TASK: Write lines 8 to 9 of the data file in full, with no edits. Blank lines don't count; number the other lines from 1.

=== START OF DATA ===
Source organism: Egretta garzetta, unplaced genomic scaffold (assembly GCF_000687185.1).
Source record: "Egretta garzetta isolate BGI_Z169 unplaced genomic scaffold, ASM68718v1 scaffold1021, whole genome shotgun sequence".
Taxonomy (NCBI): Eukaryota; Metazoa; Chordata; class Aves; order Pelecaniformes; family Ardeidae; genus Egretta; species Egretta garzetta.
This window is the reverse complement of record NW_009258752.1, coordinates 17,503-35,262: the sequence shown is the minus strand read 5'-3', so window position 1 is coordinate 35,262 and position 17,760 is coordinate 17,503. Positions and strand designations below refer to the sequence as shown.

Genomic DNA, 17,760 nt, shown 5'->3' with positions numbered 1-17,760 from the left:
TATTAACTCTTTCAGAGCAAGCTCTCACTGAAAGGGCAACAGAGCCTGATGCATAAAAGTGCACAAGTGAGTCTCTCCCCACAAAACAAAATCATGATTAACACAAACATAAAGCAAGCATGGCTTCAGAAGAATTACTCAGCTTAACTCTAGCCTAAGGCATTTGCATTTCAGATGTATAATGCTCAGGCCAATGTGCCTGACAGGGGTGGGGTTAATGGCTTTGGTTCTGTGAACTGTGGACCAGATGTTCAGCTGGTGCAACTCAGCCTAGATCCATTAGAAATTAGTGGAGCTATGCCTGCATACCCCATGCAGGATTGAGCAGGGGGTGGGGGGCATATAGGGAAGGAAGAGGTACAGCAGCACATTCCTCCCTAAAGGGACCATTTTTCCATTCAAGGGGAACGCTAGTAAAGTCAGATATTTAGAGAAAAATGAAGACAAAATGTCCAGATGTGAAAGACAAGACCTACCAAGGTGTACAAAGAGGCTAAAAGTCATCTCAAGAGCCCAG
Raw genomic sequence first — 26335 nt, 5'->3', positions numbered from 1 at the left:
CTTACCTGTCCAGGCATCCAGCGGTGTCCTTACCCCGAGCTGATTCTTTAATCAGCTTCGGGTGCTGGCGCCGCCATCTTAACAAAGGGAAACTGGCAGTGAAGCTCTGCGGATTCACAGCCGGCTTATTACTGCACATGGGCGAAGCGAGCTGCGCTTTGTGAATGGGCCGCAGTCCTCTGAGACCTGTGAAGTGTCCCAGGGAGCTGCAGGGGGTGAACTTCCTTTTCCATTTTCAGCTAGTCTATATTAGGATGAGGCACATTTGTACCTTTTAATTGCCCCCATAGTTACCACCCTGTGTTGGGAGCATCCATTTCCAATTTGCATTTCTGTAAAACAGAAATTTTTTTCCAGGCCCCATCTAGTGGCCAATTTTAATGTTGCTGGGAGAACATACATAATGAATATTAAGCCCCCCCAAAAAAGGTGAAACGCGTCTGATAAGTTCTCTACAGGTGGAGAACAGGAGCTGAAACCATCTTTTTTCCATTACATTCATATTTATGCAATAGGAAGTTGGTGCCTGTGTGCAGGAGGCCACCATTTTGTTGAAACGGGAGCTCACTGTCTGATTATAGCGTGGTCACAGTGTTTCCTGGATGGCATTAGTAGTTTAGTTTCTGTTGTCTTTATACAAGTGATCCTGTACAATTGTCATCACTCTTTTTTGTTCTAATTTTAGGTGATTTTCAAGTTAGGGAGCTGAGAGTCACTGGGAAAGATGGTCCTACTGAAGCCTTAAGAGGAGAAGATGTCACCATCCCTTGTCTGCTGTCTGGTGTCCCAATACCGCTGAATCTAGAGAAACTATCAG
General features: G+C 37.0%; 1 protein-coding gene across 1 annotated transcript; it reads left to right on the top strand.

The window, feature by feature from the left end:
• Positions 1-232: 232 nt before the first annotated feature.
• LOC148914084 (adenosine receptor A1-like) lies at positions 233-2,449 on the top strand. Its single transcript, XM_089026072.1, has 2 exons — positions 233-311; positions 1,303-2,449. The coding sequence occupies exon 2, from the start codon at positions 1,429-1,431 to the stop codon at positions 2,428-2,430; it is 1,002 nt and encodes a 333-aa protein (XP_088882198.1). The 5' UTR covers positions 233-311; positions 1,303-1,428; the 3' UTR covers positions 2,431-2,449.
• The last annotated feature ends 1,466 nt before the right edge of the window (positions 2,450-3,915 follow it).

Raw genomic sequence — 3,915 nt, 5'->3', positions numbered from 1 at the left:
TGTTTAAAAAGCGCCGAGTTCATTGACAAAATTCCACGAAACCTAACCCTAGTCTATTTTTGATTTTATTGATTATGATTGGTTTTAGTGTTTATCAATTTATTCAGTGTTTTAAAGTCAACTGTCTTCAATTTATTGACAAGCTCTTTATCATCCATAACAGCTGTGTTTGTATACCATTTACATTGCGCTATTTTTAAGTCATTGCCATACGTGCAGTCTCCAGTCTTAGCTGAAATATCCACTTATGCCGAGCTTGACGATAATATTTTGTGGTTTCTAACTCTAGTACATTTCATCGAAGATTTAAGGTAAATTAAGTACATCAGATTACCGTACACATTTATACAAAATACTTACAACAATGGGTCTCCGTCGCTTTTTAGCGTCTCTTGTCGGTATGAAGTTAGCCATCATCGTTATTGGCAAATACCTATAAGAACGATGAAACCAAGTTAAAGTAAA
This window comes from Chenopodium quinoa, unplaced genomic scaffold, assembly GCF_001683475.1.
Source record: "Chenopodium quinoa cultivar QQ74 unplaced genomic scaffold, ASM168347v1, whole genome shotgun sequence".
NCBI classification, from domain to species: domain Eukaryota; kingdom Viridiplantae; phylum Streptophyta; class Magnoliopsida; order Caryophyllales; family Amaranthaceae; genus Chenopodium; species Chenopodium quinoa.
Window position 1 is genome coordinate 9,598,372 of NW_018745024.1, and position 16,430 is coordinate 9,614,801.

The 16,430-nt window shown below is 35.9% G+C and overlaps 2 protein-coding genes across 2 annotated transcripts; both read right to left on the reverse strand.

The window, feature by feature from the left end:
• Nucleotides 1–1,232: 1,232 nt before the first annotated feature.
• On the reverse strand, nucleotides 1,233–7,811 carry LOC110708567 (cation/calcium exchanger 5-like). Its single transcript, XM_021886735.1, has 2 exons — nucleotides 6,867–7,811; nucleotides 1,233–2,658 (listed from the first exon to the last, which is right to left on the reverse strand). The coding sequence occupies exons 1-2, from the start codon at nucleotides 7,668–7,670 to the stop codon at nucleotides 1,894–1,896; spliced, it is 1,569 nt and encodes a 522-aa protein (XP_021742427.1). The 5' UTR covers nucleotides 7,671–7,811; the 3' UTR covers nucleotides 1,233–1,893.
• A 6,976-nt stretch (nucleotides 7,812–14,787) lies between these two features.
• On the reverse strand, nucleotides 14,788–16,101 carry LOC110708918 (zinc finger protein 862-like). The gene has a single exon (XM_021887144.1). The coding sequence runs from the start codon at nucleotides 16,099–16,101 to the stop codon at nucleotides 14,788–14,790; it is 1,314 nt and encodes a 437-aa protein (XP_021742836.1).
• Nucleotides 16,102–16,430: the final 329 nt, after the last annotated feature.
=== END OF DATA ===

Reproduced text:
CTTACCTGTCCAGGCATCCAGCGGTGTCCTTACCCCGAGCTGATTCTTTAATCAGCTTCGGGTGCTGGCGCCGCCATCTTAACAAAGGGAAACTGGCAGTGAAGCTCTGCGGATTCACAGCCGGCTTATTACTGCACATGGGCGAAGCGAGCTGCGCTTTGTGAATGGGCCGCAGTCCTCTGAGACCTGTGAAGTGTCCCAGGGAGCTGCAGGGGGTGAACTTCCTTTTCCATTTTCAGCTAGTCTATATTAGGATGAGGCACATTTGTACCTTTTAATTGCCCCCATAGTTACCACCCTGTGTTGGGAGCATCCATTTCCAATTTGCATTTCTGTAAAACAGAAATTTTTTTCCAGGCCCCATCTAGTGGCCAATTTTAATGTTGCTGGGAGAACATACATAATGAATATTAAGCCCCCCCAAAAAAGGTGAAACGCGTCTGATAAGTTCTCTACAGGTGGAGAACAGGAGCTGAAACCATCTTTTTTCCATTACATTCATATTTATGCAATAGGAAGTTGGTGCCTGTGTGCAGGAGGCCACCATTTTGTTGAAACGGGAGCTCACTGTCTGATTATAGCGTGGTCACAGTGTTTCCTGGATGGCATTAGTAGTTTAGTTTCTGTTGTCTTTATACAAGTGATCCTGTACAATTGTCATCACTCTTTTTTGTTCTAATTTTAGGTGATTTTCAAGTTAGGGAGCTGAGAGTCACTGGGAAAGATGGTCCTACTGAAGCCTTAAGAGGAGAAGATGTCACCATCCCTTGTCTGCTGTCTGGTGTCCCAATACCGCTGAATCTAGAGAAACTATCAG
General features: G+C 37.0%; 1 protein-coding gene across 1 annotated transcript; it reads left to right on the top strand.